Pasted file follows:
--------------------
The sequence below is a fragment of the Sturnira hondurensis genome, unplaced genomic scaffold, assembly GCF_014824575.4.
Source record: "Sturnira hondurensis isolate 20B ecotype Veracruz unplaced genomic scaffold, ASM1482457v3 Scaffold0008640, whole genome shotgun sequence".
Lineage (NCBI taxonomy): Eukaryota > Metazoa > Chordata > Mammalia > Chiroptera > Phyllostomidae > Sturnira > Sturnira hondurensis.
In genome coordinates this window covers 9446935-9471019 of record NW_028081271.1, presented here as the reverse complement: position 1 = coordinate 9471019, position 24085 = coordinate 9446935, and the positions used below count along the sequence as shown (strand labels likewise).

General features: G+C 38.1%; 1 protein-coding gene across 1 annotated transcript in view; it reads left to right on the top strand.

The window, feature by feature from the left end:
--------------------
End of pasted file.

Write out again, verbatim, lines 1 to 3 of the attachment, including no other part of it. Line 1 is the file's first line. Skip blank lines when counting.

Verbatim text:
The sequence below is a fragment of the Sturnira hondurensis genome, unplaced genomic scaffold, assembly GCF_014824575.4.
Source record: "Sturnira hondurensis isolate 20B ecotype Veracruz unplaced genomic scaffold, ASM1482457v3 Scaffold0008640, whole genome shotgun sequence".
Lineage (NCBI taxonomy): Eukaryota > Metazoa > Chordata > Mammalia > Chiroptera > Phyllostomidae > Sturnira > Sturnira hondurensis.